These agencies summarized their various messages of urgency and impending disaster into the segmented wheel diagram shown opposite. UN Secretary-General António Guterres added a warning that this report “… is an alarming appraisal of just how far off course we are … Unless there are immediate, rapid and large-scale reductions in greenhouse gas emissions, limiting warming to 1.5 °C will be impossible, with catastrophic consequences for people and the planet on which we depend.”

Not everyone is eager for COP26 to proceed as planned. Climate Action Network International (CAN), which describes itself as “the world’s largest environmental network of over 1,500 non-governmental organizations in over 130 countries fighting the climate crisis”, issued a press release on September 7 calling for COP26 to be postponed. CAN claims that a safe, inclusive, and just global climate conference is impossible, due to the COVID pandemic. This means excluding government delegates, civil society campaigners, and journalists from Global South countries that are on the UK’s Covid19 “red list.” CAN states that its call to postpone COP26 in no way implies postponement of urgent climate action or a boycott of the climate talks, and it promises to continue to hold accountable “those in power” for their efforts to avert the “worst of the climate crisis.” In response, COP26 President, Alok Sharma pushed back, saying that the IPCC’s latest assessment report “underlines why COP26 must go ahead this November.”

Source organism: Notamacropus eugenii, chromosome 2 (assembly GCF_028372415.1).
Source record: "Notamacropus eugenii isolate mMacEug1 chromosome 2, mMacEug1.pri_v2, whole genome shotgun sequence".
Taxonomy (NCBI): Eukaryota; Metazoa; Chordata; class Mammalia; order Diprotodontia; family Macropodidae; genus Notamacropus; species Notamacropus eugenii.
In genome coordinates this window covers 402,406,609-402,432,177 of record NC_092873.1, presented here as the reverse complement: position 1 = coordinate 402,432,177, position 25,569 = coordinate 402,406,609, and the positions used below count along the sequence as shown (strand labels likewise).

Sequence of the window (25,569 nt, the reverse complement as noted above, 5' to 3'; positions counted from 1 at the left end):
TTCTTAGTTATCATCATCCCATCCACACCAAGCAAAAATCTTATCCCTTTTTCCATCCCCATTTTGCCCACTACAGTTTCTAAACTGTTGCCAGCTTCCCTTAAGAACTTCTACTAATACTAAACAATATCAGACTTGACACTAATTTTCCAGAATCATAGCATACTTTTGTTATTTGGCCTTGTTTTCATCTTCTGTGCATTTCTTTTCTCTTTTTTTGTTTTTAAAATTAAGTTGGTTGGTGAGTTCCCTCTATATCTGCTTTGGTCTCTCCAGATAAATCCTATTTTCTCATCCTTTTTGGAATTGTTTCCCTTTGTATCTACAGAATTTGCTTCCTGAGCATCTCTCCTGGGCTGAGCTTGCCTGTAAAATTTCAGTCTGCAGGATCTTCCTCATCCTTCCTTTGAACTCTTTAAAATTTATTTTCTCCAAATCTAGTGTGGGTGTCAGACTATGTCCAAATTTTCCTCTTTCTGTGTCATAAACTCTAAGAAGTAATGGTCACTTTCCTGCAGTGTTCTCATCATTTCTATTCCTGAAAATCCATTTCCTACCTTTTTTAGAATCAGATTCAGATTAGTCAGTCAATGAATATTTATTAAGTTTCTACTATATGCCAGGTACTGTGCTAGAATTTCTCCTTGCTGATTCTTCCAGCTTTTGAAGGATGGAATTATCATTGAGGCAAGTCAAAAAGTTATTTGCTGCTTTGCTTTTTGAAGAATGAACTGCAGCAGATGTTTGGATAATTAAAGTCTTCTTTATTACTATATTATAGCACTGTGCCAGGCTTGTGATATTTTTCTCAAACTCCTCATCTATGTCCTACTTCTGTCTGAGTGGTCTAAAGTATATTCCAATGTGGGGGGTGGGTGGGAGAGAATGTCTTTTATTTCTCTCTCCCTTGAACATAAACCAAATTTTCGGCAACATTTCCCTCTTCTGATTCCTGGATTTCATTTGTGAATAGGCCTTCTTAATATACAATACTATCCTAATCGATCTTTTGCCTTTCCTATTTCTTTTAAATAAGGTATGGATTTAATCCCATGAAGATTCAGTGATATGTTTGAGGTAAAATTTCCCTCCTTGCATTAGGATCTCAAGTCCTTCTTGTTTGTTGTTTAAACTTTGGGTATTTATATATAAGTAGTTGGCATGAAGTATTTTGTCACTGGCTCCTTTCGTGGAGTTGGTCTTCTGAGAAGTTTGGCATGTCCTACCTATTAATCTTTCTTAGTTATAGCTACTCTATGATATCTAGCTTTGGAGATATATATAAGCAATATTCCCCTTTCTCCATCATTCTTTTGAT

Achieving Goal 1 for the COP depends on all countries’ NDCs. However, China and India (first and third among global emitters), as well as 85 other countries failed to submitnew or updated NDCs by the July 31 deadline as required under the Paris Agreement. As of September 17, only 59% of parties to the Paris Agreement, representing 49% of global emissions had submitted new or updated NDCs. The NDCs submitted so far imply a 16% rise in global emissions by 2030, compared to 2010, and (according to the IPCC) a temperature rise of 2.7 °C by the end of the century.